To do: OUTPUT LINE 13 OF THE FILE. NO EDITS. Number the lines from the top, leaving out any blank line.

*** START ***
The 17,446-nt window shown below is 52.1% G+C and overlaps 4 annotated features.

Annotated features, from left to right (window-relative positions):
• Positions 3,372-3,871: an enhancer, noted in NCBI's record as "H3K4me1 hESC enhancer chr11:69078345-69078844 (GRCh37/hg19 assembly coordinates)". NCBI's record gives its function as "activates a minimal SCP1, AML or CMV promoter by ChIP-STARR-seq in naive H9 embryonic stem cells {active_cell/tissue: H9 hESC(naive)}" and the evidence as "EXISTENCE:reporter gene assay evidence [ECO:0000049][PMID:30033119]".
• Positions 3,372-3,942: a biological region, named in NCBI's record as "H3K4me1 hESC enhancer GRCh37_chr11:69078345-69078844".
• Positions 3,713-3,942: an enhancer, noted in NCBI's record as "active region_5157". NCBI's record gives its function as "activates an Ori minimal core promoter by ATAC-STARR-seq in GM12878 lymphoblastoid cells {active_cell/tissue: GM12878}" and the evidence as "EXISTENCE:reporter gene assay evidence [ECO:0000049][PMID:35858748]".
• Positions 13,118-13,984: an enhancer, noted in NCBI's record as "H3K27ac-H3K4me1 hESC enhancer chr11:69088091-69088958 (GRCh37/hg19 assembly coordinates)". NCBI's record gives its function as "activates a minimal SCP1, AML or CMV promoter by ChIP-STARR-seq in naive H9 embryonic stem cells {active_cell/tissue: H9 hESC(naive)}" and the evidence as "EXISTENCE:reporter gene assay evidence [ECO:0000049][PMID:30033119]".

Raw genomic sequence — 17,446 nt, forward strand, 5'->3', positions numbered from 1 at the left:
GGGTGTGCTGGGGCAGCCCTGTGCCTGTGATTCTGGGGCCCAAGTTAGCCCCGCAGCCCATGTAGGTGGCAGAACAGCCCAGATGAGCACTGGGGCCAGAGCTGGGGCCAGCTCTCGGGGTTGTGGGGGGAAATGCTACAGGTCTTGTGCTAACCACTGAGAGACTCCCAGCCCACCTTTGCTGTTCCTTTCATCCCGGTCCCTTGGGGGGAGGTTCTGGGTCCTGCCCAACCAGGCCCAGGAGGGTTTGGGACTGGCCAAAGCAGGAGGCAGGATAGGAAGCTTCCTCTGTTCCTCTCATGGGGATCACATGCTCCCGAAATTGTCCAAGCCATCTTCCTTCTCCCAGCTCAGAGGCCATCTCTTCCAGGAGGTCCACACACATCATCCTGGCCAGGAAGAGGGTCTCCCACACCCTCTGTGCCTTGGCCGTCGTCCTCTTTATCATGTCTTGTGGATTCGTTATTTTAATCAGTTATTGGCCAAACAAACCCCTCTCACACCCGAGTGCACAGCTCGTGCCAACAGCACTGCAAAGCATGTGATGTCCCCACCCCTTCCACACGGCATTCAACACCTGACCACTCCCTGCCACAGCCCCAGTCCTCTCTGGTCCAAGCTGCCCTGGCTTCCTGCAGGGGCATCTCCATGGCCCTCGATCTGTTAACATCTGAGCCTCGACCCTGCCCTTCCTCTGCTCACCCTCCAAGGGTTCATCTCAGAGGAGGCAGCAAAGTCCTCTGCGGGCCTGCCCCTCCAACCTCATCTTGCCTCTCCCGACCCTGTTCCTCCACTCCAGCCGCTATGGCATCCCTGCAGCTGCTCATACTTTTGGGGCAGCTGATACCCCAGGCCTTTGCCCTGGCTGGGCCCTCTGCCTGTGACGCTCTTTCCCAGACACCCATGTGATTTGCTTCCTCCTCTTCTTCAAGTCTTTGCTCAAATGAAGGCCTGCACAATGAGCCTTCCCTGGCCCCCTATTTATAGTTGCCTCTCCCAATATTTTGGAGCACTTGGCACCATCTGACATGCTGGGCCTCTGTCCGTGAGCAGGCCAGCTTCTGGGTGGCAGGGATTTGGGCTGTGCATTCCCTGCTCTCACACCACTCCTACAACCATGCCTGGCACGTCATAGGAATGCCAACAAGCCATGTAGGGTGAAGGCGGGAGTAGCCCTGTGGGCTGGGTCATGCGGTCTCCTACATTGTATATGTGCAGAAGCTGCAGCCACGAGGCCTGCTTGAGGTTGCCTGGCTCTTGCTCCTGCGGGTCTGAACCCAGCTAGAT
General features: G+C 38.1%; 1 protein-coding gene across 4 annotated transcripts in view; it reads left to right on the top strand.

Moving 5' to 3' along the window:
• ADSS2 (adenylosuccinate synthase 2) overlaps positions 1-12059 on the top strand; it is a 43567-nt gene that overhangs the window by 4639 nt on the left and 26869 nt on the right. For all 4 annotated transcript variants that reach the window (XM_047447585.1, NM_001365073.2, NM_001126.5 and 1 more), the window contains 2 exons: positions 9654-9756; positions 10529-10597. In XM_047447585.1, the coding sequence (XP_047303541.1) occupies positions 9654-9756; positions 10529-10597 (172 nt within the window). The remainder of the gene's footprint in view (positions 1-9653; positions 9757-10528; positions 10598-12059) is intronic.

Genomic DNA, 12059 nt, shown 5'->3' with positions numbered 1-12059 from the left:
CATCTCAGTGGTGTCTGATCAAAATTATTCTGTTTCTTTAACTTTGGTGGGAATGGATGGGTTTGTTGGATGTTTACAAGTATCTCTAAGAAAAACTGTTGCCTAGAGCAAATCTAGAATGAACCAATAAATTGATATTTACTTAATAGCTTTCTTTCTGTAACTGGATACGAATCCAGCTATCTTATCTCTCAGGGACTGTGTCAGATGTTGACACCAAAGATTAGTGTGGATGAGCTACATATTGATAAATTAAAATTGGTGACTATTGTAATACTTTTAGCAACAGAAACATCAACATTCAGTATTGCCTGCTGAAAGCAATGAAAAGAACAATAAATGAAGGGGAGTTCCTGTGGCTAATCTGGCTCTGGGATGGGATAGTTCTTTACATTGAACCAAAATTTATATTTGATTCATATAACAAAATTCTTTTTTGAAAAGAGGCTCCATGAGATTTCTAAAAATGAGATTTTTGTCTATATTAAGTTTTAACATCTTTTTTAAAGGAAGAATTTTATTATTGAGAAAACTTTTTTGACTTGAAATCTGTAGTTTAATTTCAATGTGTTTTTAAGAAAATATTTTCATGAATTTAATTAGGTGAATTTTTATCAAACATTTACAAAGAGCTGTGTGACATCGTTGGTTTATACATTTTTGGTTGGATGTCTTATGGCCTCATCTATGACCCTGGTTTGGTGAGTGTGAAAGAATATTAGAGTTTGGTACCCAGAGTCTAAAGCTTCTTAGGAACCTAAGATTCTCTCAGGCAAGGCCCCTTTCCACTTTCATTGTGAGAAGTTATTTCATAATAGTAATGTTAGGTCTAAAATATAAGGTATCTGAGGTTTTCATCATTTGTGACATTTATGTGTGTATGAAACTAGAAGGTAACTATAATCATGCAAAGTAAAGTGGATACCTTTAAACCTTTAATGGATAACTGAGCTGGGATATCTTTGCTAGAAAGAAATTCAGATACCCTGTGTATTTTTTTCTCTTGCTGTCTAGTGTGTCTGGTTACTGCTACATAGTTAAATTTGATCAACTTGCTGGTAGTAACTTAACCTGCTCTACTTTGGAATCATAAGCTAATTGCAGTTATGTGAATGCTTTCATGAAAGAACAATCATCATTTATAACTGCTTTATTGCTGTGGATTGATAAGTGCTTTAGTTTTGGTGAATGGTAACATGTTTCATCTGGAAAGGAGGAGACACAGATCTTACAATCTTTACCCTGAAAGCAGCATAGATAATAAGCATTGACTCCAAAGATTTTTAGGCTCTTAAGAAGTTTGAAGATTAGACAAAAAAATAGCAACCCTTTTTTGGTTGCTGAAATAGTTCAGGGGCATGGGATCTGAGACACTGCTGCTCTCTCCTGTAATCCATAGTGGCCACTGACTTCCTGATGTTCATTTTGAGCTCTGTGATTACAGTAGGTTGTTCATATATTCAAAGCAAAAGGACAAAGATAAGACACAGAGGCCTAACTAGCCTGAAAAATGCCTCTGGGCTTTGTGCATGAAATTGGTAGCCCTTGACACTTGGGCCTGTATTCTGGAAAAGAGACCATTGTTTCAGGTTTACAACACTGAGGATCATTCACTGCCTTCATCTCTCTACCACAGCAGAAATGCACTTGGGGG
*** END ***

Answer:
CATCTCAGTGGTGTCTGATCAAAATTATTCTGTTTCTTTAACTTTGGTGGGAATGGATGGGTTTGTTGGATGTTTACAAGTATCTCTAAGAAAAACTGTTGCCTAGAGCAAATCTAGAATGAACCAATAAATTGATATTTACTTAATAGCTTTCTTTCTGTAACTGGATACGAATCCAGCTATCTTATCTCTCAGGGACTGTGTCAGATGTTGACACCAAAGATTAGTGTGGATGAGCTACATATTGATAAATTAAAATTGGTGACTATTGTAATACTTTTAGCAACAGAAACATCAACATTCAGTATTGCCTGCTGAAAGCAATGAAAAGAACAATAAATGAAGGGGAGTTCCTGTGGCTAATCTGGCTCTGGGATGGGATAGTTCTTTACATTGAACCAAAATTTATATTTGATTCATATAACAAAATTCTTTTTTGAAAAGAGGCTCCATGAGATTTCTAAAAATGAGATTTTTGTCTATATTAAGTTTTAACATCTTTTTTAAAGGAAGAATTTTATTATTGAGAAAACTTTTTTGACTTGAAATCTGTAGTTTAATTTCAATGTGTTTTTAAGAAAATATTTTCATGAATTTAATTAGGTGAATTTTTATCAAACATTTACAAAGAGCTGTGTGACATCGTTGGTTTATACATTTTTGGTTGGATGTCTTATGGCCTCATCTATGACCCTGGTTTGGTGAGTGTGAAAGAATATTAGAGTTTGGTACCCAGAGTCTAAAGCTTCTTAGGAACCTAAGATTCTCTCAGGCAAGGCCCCTTTCCACTTTCATTGTGAGAAGTTATTTCATAATAGTAATGTTAGGTCTAAAATATAAGGTATCTGAGGTTTTCATCATTTGTGACATTTATGTGTGTATGAAACTAGAAGGTAACTATAATCATGCAAAGTAAAGTGGATACCTTTAAACCTTTAATGGATAACTGAGCTGGGATATCTTTGCTAGAAAGAAATTCAGATACCCTGTGTATTTTTTTCTCTTGCTGTCTAGTGTGTCTGGTTACTGCTACATAGTTAAATTTGATCAACTTGCTGGTAGTAACTTAACCTGCTCTACTTTGGAATCATAAGCTAATTGCAGTTATGTGAATGCTTTCATGAAAGAACAATCATCATTTATAACTGCTTTATTGCTGTGGATTGATAAGTGCTTTAGTTTTGGTGAATGGTAACATGTTTCATCTGGAAAGGAGGAGACACAGATCTTACAATCTTTACCCTGAAAGCAGCATAGATAATAAGCATTGACTCCAAAGATTTTTAGGCTCTTAAGAAGTTTGAAGATTAGACAAAAAAATAGCAACCCTTTTTTGGTTGCTGAAATAGTTCAGGGGCATGGGATCTGAGACACTGCTGCTCTCTCCTGTAATCCATAGTGGCCACTGACTTCCTGATGTTCATTTTGAGCTCTGTGATTACAGTAGGTTGTTCATATATTCAAAGCAAAAGGACAAAGATAAGACACAGAGGCCTAACTAGCCTGAAAAATGCCTCTGGGCTTTGTGCATGAAATTGGTAGCCCTTGACACTTGGGCCTGTATTCTGGAAAAGAGACCATTGTTTCAGGTTTACAACACTGAGGATCATTCACTGCCTTCATCTCTCTACCACAGCAGAAATGCACTTGGGGG